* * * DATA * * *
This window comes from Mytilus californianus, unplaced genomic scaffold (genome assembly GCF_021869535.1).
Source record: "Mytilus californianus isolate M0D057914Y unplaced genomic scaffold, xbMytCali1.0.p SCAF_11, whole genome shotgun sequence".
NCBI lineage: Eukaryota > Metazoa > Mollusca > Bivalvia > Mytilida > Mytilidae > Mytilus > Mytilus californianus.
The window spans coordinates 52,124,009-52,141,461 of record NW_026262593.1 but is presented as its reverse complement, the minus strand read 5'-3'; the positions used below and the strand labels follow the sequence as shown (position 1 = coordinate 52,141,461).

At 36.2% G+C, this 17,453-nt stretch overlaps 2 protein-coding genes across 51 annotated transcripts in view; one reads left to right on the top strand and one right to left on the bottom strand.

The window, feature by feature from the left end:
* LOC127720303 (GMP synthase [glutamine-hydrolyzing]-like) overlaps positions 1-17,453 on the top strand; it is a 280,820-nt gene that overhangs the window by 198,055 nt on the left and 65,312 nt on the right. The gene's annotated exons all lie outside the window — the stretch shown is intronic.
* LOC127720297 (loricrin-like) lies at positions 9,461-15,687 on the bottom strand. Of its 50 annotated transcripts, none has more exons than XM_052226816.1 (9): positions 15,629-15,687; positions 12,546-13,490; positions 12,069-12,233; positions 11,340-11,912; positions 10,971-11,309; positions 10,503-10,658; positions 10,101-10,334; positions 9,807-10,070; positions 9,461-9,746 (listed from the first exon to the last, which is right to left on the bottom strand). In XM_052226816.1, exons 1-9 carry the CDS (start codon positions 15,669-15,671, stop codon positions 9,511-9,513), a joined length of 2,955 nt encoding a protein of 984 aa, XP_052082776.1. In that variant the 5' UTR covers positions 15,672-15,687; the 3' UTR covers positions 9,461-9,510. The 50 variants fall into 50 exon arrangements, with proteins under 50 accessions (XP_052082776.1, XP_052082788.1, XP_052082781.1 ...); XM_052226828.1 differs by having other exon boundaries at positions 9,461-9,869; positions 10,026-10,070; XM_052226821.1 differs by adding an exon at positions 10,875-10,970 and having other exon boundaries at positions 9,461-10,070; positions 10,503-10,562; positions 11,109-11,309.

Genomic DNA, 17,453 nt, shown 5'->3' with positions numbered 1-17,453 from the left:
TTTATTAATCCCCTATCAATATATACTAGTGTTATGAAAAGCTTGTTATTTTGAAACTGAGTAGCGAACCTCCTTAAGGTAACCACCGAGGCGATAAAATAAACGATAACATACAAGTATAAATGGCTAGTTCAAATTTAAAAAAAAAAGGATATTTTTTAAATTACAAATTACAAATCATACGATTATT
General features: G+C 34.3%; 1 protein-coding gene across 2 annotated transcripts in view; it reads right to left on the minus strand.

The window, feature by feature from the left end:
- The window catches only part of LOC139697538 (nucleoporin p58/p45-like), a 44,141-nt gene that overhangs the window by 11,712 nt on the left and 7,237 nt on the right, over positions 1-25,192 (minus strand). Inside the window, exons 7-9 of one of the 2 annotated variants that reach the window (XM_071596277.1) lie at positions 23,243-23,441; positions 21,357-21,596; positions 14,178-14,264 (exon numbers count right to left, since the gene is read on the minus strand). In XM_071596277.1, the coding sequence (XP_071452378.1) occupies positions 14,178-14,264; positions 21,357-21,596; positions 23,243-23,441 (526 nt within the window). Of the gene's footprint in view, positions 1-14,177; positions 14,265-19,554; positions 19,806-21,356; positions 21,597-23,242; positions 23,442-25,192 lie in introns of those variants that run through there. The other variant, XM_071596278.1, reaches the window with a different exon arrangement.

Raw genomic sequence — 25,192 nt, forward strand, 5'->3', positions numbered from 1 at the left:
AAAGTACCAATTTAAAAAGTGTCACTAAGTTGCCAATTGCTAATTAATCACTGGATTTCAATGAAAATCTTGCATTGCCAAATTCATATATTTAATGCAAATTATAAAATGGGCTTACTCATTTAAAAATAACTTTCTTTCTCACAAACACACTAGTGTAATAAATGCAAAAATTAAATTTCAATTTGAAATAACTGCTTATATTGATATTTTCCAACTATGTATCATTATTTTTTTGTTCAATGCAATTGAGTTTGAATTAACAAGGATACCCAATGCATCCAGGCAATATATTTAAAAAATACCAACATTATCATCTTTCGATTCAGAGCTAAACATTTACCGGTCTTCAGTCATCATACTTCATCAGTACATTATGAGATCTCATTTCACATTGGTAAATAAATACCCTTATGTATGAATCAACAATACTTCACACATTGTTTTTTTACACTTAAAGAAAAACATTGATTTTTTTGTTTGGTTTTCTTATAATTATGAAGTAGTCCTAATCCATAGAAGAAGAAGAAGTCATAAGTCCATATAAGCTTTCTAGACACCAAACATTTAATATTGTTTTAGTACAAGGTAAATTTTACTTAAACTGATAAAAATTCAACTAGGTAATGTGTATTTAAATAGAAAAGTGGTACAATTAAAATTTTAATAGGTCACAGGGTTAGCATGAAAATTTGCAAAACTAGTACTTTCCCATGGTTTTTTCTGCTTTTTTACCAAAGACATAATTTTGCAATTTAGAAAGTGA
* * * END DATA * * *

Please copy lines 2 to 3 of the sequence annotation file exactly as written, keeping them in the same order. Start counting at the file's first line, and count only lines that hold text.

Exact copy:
Source record: "Mytilus californianus isolate M0D057914Y unplaced genomic scaffold, xbMytCali1.0.p SCAF_11, whole genome shotgun sequence".
NCBI lineage: Eukaryota > Metazoa > Mollusca > Bivalvia > Mytilida > Mytilidae > Mytilus > Mytilus californianus.